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25 Feb 2019

Designer Harry Allen revives his upstate New York cottage with subtle modernist makeover

Designer Harry Allen revives his upstate New York cottage with subtle modernist makeover
A white glass vessel from the ‘Harry Allen Esque’ collection, a collaboration between the designer and Portland-based Esque Studio, adorns the living room. Photography: François Dischinger
New York-based industrial and interior designer Harry Allen founded his eponymous brand in 1993. From producing furniture collections and tableware to commercial and residential projects, Allen’s career spans the breadth of design disciplines – in 2007 he really broke the mould with his pig-shaped resin piggy bank. We visited his upstate New York home in 2009 (W*118), a 19th-century cottage in suburban Bedford that had just emerged from a gentle modernist makeover.

When diehard modernists dream about country life, they tend to conjure images of Mies van der Rohe’s Farnsworth House outside Chicago and Philip Johnson’s iconic house of glass in Connecticut. Harry Allen, a multidisciplinary New York-based designer, appreciates the allure of those particular archetypes. For years, he nurtured the fantasy of escaping to the city to a sublime modern box nestled discreetly in an idyllic glade.

However, Allen’s path towards Miesian splendour took an abrupt detour when he met his partner, John Holm, an estate gardener in upstate New York. Holm’s 19th-century cottage in suburban Bedford was charming to be sure, but modernist rigour was not among its virtues. When the time came to renovate the erstwhile schoolhouse, Allen entertained the idea of a radical architectural intervention, but he ultimately eschewed that strategy in favour of a more subtle approach.

‘This house has great bones and integrity,’ says the designer. ‘We didn’t want to do a traditional renovation, but we also didn’t want to blow out the back of the house and put in a glass wall. If you go down that road, you can wind up with a really bad hybrid.’ Allen chose to nudge the house in a modern direction by maintaining the basic structure and exterior but tweaking the character of the interior spaces with plays on colour and material. He gave each room a different atmosphere and personality by emphasising one particular surface material or colour.

In the dining room, for example, Allen abstracted the familiar elements of American farmhouse vernacular. He applied the same red oak planks to the floors, walls and ceiling, created an effect along the lines of a pristine Japanese sauna. He then underscored the room’s peculiar quality, at once familiar and unfamiliar, with a dramatic play on scale – a French farm table dwarfed beneath a monumental Japanese paper lantern.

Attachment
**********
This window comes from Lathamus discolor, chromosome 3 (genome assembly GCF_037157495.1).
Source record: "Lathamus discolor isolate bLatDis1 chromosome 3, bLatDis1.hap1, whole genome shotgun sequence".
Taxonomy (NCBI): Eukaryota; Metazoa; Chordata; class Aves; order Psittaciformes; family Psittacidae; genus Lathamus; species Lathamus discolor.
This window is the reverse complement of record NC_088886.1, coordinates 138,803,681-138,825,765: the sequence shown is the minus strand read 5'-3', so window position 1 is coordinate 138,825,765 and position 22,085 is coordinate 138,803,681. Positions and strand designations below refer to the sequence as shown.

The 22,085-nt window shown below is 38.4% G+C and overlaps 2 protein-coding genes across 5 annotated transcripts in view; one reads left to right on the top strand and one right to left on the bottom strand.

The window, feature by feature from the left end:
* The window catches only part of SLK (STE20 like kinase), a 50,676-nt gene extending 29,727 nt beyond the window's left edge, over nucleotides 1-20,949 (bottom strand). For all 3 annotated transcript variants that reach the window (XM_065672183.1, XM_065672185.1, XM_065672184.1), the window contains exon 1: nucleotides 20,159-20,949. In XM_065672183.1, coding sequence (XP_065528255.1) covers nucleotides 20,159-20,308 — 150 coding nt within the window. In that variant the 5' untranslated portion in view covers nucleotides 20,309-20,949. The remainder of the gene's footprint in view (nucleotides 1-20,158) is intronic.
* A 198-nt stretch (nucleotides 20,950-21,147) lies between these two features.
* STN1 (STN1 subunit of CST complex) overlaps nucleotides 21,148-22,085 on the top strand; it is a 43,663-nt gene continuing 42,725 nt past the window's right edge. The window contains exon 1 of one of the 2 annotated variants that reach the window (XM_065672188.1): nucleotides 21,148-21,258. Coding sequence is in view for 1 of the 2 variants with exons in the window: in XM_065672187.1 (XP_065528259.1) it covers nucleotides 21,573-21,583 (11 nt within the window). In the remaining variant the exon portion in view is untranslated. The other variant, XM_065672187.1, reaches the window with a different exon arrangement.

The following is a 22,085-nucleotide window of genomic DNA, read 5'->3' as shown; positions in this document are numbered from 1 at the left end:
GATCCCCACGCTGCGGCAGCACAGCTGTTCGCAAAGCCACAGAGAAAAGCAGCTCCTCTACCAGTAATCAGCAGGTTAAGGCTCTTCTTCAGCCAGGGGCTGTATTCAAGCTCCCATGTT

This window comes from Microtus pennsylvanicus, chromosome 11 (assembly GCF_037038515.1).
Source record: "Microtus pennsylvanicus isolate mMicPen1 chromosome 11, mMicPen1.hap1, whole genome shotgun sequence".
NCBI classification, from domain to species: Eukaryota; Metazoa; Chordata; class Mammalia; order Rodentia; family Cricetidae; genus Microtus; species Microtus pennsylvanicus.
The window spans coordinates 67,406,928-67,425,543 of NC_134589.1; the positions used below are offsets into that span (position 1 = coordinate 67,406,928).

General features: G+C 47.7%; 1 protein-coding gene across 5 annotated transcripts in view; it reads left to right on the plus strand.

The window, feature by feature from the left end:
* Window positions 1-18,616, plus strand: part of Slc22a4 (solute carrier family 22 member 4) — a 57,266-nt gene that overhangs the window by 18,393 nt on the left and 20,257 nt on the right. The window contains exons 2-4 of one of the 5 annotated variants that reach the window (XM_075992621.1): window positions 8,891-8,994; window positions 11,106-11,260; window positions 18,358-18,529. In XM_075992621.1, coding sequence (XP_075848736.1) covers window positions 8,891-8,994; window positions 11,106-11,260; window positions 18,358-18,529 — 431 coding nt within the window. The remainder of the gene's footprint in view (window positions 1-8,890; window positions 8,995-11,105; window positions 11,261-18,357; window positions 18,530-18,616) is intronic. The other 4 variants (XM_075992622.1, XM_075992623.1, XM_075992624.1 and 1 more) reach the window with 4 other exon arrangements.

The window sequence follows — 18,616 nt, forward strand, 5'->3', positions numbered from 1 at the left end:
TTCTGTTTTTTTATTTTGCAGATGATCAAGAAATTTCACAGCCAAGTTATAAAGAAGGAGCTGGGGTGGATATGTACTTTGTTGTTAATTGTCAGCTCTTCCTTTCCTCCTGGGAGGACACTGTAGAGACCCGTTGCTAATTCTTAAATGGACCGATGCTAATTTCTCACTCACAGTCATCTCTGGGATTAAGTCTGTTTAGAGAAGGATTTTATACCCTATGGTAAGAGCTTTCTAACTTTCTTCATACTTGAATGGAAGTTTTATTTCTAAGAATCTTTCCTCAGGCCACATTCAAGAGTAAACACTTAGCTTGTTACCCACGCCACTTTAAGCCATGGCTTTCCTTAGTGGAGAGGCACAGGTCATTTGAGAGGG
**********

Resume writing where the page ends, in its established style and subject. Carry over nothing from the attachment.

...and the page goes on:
As a final gesture to punctuate the highly personal, over-the-rainbow ambience, Allen hung a sculpture by Norwegian artist Rune Olsen of two stag heads – one licking the other – made of masking tape wrapped over a wire armature. ‘It’s our riff on the traditional hunting lodge theme,’ he says.

The entry to the house has a more ethereal quality, with walls and ceiling painted in pale sky blue. The floor is paved in bluestone, an abundant local material that was used to construct the existing patio. ‘I brought the stone inside to establish an indoor/outdoor connection,’ Allen explains. ‘The tiles in the entry are honed, as opposed to the more rustic ones outside. I like the juxtaposition of the raw and the cooked.’

Allen’s palette swings towards the scuro end of the spectrum in the living room, which is bathed in various shades of brown. Once again, he nodded in the direction of the traditional country style but then subverted the aesthetic with modern flourishes. Midcentury Danish chairs, for instance, are unexpectedly upholstered in plaid fabrics. Wainscoting runs along the walls, but it is applied in a non-traditional pattern of panels rather than strip to give it a ‘more abstract modern flavour’, in Allen’s words. The colourful striped carpet that anchors the room echoes the striped business-suit fabric by Paul Smith on the custom sofa.

Like much of the furniture, the artwork that hangs in the living room is an idiosyncratic assemblage of pieces inherited from the couple’s families, and includes a painting by 19th-century French artist Rosa Bonheur and a 1920s English pastoral scene of undetermined pedigree. ‘This is our Old Masters room,’ Allen says with a laugh.

The decorative pendulum swings back to chiaro in the master bedroom, where the brick walls and beamed ceiling are coated in white paint, and the floor is covered in blond wood. A 1960s addition, the bedroom projects out from the original structure into the garden. Allen’s serence, neutral palette and avoidance of strong patterns defer to the garden views, as does his choice of artwork – a large digital print of a moth by photographer Douglas Scheer.

The new kitchen, which was the catalyst for the renovation, is a symphony of metallic tones and materials played out in stainless-steel tiles and appliances, pewter-coloured Corian surfaces, and a crown of copper pots that belonged to Holm’s mother. Like the gardens, the kitchen is the domain of Allen’s partner, who was a classically trained French chef before he turned his attention to flowers and trees. ‘I never even had a plant before I met John,’ Allen confesses. ‘I’m all about the design of the container, and he’s about what goes in the container.

’So in the end Allen may not have acquired the sublime glass box of his dreams, but his good standing in the fellowship of modernists remains intact. ‘The house feels like an expression of my sensibility as a designer,’ he says, ‘but it’s more than that. It represents the grounding that John has brought to my life.’


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